This will set the permissions for the implied files to the new set of permissions listed. The mode can be indicated as either a string explanation of what each group can do or a 4 octal digit equivalent number.

[root@bedrock some_jboss_folder $ chmod ug=rwx,o=rw readme.html
[root@bedrock some_jboss_folder $ chmod 0775 readme.html

In the first example, we set the file owner (u) and group (g) to allow read (r), write (w) and execute (x). Then we set everyone else’s (o) permissions to read and write only, no execute. In the second example, we set it to 0775, which is the octal digit representation of the first command. 0777 will set read/write/exectue permissions allowed to everyone, its the same as ugo=rwx.

vi [filename]

Basic text editor *nix usually ships with. It will open up the indicated file in read mode, and if it doesn’t exist will let you create a new text file without saving to disk. To enter editor mode, hit the Insert key, you can then edit the file. After you make your edits, hit the Escape key to get into command line mode. If you want to save the file, enter “:w”. If you then want to quit, type in “:q”.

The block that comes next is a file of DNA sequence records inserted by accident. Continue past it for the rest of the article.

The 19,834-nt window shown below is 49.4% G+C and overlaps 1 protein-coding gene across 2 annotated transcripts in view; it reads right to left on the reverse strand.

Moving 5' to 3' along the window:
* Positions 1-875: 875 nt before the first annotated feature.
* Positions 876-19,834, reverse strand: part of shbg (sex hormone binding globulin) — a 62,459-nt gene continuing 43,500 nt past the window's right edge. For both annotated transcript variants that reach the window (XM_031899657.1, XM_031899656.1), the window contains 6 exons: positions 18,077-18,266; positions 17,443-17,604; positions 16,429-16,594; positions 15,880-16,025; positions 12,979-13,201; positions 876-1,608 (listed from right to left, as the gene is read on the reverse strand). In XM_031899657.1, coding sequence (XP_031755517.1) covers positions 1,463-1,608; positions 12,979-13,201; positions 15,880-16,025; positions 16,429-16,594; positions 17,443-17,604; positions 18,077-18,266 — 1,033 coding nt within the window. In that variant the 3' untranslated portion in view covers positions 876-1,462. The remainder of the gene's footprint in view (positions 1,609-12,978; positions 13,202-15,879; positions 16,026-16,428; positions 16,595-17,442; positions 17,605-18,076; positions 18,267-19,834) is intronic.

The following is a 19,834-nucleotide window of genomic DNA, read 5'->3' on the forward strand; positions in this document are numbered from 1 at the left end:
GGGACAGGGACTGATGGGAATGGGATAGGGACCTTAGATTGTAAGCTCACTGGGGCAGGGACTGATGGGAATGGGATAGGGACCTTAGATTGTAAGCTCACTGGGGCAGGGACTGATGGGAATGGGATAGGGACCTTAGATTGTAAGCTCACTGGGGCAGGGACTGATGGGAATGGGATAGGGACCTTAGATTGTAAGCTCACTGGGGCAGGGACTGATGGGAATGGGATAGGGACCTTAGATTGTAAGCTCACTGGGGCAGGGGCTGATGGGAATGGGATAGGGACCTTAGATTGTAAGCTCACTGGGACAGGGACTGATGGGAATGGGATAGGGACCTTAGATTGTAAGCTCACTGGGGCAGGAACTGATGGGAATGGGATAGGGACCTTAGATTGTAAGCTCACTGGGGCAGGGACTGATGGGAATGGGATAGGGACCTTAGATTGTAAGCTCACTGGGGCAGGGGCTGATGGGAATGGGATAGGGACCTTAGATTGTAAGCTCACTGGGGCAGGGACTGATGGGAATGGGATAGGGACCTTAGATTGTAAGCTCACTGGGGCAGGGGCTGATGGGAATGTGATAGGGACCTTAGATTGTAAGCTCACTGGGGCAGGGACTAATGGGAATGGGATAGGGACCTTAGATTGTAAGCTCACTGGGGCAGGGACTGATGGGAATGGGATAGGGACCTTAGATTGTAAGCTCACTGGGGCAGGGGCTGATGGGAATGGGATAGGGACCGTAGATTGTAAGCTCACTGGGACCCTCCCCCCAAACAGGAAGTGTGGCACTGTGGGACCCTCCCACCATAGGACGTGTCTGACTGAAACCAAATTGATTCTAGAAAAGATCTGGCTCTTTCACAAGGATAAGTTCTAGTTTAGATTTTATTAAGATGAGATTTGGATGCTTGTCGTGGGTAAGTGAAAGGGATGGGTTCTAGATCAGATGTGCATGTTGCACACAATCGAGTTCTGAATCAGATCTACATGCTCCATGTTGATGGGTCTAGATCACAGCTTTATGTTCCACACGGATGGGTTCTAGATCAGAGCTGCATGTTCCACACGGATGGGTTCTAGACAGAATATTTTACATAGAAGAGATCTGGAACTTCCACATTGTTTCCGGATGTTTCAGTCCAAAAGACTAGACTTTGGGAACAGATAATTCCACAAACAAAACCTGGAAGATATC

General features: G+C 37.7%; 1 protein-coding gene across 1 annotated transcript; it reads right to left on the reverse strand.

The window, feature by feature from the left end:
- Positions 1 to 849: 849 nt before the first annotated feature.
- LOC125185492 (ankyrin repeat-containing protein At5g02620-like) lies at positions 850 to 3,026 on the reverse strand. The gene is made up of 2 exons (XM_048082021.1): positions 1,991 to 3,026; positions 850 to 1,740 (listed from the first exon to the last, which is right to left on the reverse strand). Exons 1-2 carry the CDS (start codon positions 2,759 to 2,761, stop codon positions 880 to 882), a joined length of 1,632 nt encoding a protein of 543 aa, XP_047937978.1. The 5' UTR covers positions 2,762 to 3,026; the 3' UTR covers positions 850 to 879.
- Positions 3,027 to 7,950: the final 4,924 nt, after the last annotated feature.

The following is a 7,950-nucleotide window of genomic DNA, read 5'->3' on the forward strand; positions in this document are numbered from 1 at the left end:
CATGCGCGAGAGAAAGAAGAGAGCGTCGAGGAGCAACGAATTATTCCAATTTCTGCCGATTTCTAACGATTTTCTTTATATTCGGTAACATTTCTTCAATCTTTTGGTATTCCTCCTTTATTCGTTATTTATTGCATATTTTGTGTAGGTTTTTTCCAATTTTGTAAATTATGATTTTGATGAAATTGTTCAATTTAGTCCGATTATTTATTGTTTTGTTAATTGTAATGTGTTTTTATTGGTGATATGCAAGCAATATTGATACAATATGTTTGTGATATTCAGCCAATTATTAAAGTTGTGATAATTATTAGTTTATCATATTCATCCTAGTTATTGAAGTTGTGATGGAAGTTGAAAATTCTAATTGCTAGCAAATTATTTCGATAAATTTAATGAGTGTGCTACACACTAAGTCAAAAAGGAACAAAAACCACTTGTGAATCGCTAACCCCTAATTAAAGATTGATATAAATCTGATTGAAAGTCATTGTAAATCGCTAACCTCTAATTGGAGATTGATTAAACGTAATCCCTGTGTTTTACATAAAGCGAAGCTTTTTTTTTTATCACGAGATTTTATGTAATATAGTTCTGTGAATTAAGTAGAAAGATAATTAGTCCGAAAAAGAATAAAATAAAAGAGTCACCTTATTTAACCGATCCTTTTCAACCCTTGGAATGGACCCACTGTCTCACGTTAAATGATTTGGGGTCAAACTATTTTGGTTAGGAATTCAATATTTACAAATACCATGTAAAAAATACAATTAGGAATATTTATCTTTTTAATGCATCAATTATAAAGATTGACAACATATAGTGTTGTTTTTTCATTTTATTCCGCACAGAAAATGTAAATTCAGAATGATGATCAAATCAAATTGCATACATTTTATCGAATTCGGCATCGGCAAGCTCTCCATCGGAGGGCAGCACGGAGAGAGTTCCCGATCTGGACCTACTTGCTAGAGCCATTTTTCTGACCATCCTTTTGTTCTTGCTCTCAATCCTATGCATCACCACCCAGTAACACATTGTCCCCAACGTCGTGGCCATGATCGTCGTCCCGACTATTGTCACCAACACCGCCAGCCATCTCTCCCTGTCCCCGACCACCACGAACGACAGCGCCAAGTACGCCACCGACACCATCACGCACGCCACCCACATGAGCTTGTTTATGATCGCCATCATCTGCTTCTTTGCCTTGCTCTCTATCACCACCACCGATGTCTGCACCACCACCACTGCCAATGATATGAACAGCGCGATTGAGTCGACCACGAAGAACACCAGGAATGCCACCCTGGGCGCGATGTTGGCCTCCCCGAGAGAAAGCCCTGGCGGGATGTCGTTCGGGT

[root@bedrock some_jboss_folder ]$ vi readme.txt
<li>lib/ – the same
static library jars with a few jars, as most have moved to top level common/lib</li>
“readme.txtl” 718L, 36365C written

ping -c [ip/domain]

Pings an ip or domain with a packet of data. Unlike the windows cousin, you have to either pass in the number of times to ping (-c NUM) or hit control+c to stop pinging.